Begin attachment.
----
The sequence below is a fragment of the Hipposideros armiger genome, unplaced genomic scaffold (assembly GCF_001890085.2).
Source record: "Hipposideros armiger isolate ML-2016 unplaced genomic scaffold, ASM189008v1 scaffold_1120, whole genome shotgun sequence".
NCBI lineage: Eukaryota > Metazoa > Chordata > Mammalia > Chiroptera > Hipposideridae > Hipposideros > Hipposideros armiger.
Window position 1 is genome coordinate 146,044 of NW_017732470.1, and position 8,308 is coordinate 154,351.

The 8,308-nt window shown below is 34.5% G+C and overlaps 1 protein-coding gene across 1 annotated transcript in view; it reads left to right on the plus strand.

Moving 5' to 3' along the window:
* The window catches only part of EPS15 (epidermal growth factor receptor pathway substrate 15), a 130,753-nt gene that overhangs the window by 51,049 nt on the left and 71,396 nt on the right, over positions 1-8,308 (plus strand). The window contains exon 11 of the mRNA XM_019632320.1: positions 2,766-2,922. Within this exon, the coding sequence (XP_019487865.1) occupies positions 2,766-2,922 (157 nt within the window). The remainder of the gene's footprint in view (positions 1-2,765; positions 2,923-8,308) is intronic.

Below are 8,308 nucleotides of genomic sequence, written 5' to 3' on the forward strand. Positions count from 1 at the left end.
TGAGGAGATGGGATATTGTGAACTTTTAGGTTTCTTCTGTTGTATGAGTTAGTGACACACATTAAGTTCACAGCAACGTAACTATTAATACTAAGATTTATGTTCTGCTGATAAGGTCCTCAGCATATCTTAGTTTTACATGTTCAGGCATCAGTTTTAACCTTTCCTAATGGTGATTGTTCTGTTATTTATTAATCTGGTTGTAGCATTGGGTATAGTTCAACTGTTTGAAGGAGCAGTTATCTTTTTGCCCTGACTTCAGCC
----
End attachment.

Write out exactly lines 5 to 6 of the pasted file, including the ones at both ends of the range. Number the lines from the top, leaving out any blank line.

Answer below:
The 8,308-nt window shown below is 34.5% G+C and overlaps 1 protein-coding gene across 1 annotated transcript in view; it reads left to right on the plus strand.

Moving 5' to 3' along the window: